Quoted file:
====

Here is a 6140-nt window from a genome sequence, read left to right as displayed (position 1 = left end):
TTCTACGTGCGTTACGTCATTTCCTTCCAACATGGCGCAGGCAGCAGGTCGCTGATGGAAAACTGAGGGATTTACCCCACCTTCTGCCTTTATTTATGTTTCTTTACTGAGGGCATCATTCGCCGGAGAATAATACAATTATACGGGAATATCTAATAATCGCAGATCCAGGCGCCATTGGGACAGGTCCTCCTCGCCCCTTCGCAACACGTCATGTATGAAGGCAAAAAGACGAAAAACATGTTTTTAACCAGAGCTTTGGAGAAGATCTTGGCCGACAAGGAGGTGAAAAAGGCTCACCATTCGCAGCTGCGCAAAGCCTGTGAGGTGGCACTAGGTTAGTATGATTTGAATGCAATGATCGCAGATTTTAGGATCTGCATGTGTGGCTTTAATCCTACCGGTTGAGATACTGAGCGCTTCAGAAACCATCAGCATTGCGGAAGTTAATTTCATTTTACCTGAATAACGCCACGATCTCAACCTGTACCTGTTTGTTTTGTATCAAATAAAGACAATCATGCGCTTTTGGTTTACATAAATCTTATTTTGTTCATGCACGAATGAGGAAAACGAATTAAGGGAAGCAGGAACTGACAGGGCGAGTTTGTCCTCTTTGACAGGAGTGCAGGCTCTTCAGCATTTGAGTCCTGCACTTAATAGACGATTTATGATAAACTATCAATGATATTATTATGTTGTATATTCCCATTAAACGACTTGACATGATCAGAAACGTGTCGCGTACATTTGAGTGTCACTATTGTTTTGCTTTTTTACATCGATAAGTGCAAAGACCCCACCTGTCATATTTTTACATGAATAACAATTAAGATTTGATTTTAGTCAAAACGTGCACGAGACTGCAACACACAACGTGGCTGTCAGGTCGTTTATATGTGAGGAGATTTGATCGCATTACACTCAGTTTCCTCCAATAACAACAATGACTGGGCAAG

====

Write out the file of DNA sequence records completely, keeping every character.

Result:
Here is a 6140-nt window from a genome sequence, read left to right as displayed (position 1 = left end):
TTCTACGTGCGTTACGTCATTTCCTTCCAACATGGCGCAGGCAGCAGGTCGCTGATGGAAAACTGAGGGATTTACCCCACCTTCTGCCTTTATTTATGTTTCTTTACTGAGGGCATCATTCGCCGGAGAATAATACAATTATACGGGAATATCTAATAATCGCAGATCCAGGCGCCATTGGGACAGGTCCTCCTCGCCCCTTCGCAACACGTCATGTATGAAGGCAAAAAGACGAAAAACATGTTTTTAACCAGAGCTTTGGAGAAGATCTTGGCCGACAAGGAGGTGAAAAAGGCTCACCATTCGCAGCTGCGCAAAGCCTGTGAGGTGGCACTAGGTTAGTATGATTTGAATGCAATGATCGCAGATTTTAGGATCTGCATGTGTGGCTTTAATCCTACCGGTTGAGATACTGAGCGCTTCAGAAACCATCAGCATTGCGGAAGTTAATTTCATTTTACCTGAATAACGCCACGATCTCAACCTGTACCTGTTTGTTTTGTATCAAATAAAGACAATCATGCGCTTTTGGTTTACATAAATCTTATTTTGTTCATGCACGAATGAGGAAAACGAATTAAGGGAAGCAGGAACTGACAGGGCGAGTTTGTCCTCTTTGACAGGAGTGCAGGCTCTTCAGCATTTGAGTCCTGCACTTAATAGACGATTTATGATAAACTATCAATGATATTATTATGTTGTATATTCCCATTAAACGACTTGACATGATCAGAAACGTGTCGCGTACATTTGAGTGTCACTATTGTTTTGCTTTTTTACATCGATAAGTGCAAAGACCCCACCTGTCATATTTTTACATGAATAACAATTAAGATTTGATTTTAGTCAAAACGTGCACGAGACTGCAACACACAACGTGGCTGTCAGGTCGTTTATATGTGAGGAGATTTGATCGCATTACACTCAGTTTCCTCCAATAACAACAATGACTGGGCAAG